Fatal Four Hazards (Construction)

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The “Fatal Four” Hazards in the Construction Industry Safety Talk

There is inherent risk construction workers face every day at work. Construction is a dangerous field full of hazards. Despite the wide-ranging hazards construction workers face, there are four types of hazards that are responsible for the majority of fatalities in the construction industry. These four types of hazards are falls, struck-by, caught-in/between, and electrocution.

Falls in Construction

In 2020, there were 351 fatal falls to a lower level out of 1,008 construction fatalities (BLS data). OSHA requires employees to be tied off during work at six feet of height or greater if fall prevention measures are not present, but there are many companies that do not protect their workers from falls. The majority of employees who died due to a fall did not have any fall protection on or the fall protection was inadequate.

Electrocutions in Construction

Electrocutions followed falls in the cause of fatalities in the construction industry. There are multiple causes of electrocution fatalities. The common types of electrocution fatalities include direct contact with an energized powerline, direct contact with energized equipment, contact between a boom and energized powerline, damaged equipment, and indirect contact with an energized powerline.

Struck-By Incidentsosha fatal four hazards toolbox talk

Struck-by incidents are responsible for almost the same number of fatalities in the construction industry as electrocutions each year. There are many struck-by hazards on every construction site that can severely injure or kill workers on any given day. Common struck-by incidents include struck-by moving equipment, struck-by falling objects, and struck-by flying debris.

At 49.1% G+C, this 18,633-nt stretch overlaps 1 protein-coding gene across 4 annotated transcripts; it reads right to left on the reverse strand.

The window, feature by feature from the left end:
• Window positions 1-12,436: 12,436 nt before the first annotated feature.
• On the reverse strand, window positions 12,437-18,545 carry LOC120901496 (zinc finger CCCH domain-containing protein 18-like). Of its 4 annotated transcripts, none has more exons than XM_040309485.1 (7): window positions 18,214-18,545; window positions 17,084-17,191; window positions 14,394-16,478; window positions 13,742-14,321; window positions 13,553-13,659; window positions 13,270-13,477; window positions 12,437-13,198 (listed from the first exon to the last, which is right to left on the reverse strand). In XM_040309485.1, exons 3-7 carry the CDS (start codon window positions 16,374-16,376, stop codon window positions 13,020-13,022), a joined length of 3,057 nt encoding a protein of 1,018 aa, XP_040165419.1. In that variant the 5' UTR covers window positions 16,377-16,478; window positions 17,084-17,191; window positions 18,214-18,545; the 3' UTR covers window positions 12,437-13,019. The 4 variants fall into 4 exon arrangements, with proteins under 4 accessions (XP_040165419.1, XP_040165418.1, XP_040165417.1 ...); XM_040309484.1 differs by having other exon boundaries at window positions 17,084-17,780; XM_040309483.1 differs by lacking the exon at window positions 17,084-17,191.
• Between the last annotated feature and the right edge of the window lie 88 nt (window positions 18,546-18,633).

Caught-In/Between Incidents

The last of the fatal four hazards in the construction industry is caught-in/between incidents. OSHA defines caught-in/between hazards as injuries resulting from a person being squeezed, caught, crushed, pinched, or compressed between two or more objects, or between parts of an object. Two examples of caught-in/between incidents include excavation cave-ins and being pulled into moving equipment such as a conveyor.


This was just a quick overview and examples of the fatal four hazards in the construction industry. It is important that construction workers understand that these types of hazards are responsible for the majority of injuries and fatalities in their field of work. In your work today, evaluate your work tasks and work area for these hazards.

Discussion points

  • Which of the fatal four hazards should we most be concerned with here at our worksite?
  • What are some safety measures we can take to eliminate or reduce the chance of injury related to the hazard?

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